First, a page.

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Opinion | There is hope for Alabama

Josh Moon

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There is hope.

It is thin and fragile and has 4th-and-18 odds, but make no mistake about it, there is hope in Alabama for a better future. For better leadership from better leaders who don’t dwell on scare tactics or divide us with racism — leaders who value ethics and who want to serve the people.

After a day’s worth of primary voting in Alabama on Tuesday, some candidates like that remained standing.

And we have a chance to actually put them in office.

Imagine what Alabama could be with a young, energetic governor who values progress and inclusion. Walt Maddox could make a real difference in this state, could turn it into a place we could take pride in.

Maddox easily won the Democratic nomination on Tuesday night, besting the troubled and odd campaign of Sue Bell Cobb.

He will face Kay Ivey in November in the general.

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And in terms of contrast, there is no more glaring image of the choice we have in this state than the one represented by Maddox and Ivey. Just look at their campaigns.

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Maddox’s full of energy and progressive ambition, focused on jobs, providing health care to all citizens, fixing Alabama’s infrastructure and implementing a lottery to help put proper funding into our public schools.

And then there’s Ivey’s, filled with divisive rhetoric about Confederate monuments, pandering nonsense about gun rights and her taking credit for the work others did in attracting jobs to the state (Or even worse: her taking credit for jobs we paid tens of millions to get).

There’s a reason why even some of my most conservative Republican friends are quietly throwing their support to Maddox.

People are tired of what Ivey represents.

They’re tired of the old South image. They’re tired of the Bible thumping. They’re tired of the hatefulness. And they’re tired of being embarrassed by greedy conmen.

They want candidates who focus on issues that matter and who will actually represent them.

That’s why Martha Roby and Twinkle Cavanaugh and a handful of longtime state lawmakers all struggled on Tuesday. The people don’t trust them. They see them as malleable puppets, willing to do whatever it takes to keep living off the public dime and coasting to personal fortune.

Roby was forced into a runoff with former U.S. Congressman Bobby Bright, and no one seemed terribly excited about either lifelong politician. And why would you be when the Democrats have Tabitha Isner?

Honestly, I challenge any Alabama resident to explain why they wouldn’t vote for Isner, outside of the petty excuse of the “D” beside her name on the ballot.

She’s literally a farmer’s daughter, is married to a preacher, has a master’s of divinity herself and another master’s in public policy, has worked extensively in childhood education and is a foster parent. She is the Jesus you have been looking for. And in a debate, she’d wipe the floor with either Roby or Bright.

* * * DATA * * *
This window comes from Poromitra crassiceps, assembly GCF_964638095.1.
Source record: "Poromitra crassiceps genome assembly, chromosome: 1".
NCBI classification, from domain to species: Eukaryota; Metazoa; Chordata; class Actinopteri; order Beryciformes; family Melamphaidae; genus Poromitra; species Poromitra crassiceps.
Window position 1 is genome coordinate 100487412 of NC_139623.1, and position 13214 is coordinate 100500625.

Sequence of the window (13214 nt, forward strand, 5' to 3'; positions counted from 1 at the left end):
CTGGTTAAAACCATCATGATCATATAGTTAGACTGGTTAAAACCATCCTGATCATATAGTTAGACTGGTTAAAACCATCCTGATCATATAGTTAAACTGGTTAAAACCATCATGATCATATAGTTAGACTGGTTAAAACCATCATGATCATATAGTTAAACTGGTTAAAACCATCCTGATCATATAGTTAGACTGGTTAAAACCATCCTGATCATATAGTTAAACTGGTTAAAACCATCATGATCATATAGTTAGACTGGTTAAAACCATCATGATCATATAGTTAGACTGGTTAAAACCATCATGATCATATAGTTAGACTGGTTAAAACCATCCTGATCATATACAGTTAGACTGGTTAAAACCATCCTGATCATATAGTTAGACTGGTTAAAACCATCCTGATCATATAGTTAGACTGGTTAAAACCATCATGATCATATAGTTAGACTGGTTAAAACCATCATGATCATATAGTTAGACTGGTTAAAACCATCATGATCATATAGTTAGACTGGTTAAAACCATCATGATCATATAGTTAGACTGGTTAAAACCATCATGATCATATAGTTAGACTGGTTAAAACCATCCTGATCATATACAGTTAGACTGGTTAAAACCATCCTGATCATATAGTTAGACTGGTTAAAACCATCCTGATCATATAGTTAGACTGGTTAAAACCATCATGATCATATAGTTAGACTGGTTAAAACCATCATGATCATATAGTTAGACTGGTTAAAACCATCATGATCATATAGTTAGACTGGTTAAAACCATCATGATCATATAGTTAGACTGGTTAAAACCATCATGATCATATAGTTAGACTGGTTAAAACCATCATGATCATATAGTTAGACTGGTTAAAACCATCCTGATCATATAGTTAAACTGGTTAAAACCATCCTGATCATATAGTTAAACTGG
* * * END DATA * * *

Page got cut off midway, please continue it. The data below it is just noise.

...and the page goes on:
In the Lieutenant Governor’s race, Twinkle Cavanaugh is dealing with a similar problem — the lifelong politician who never met a campaign donation she didn’t like or take was forced into a runoff by state Rep. Will Ainsworth.

Now, Ainsworth and I don’t see eye to eye on much, but you know, I can deal with that. Differing points of view make the world go around.

What I can’t deal with is a crook. And Ainsworth isn’t that. He’s shown no sign that he’s in public service for personal gain. He’s sponsored a number of bills that would seriously restrict the ability for lawmakers to sell out the good of the people for personal enrichment and he wanted to implement term limits in his first year on the job.

Yeah, Democratic candidate Will Boyd would be a better choice. But come on. Let’s deal in reality here.

Speaking of reality, some was brought by the AG’s race, where Steve Marshall surprised the field and won. Polls had shown him to be trailing by 20-plus points as recently as two weeks ago, but polls in this state are often wrong.

Marshall’s win — even a slim one over Troy King — killed the momentum of hope, too. Because I’m struggling to remember a worse candidate, in terms of doing all the things that we should all hate by now.

He took money from suspect sources — including the attorney representing the indicted former House speaker whose case is still out on appeal — and sunk to new depths in pandering with his Trump-themed TV spots and frivolous lawsuits. He’s everything wrong with Alabama politics, and yet, there he is.

But there is hope out there. In the form of Joseph Siegelman — the son of the former governor. Looking to put the Siegelman name back in office, but more importantly, he’s looking to return the AG’s office to the task of consumer protection and fighting the opioid crisis. I’m not sure what time that would leave him for idiotic lawsuits that pander to voters and waste taxpayer dollars, but maybe we’ll survive.

Regardless, there’s at least some hope for the future of this place.

We just have to vote for it.

 

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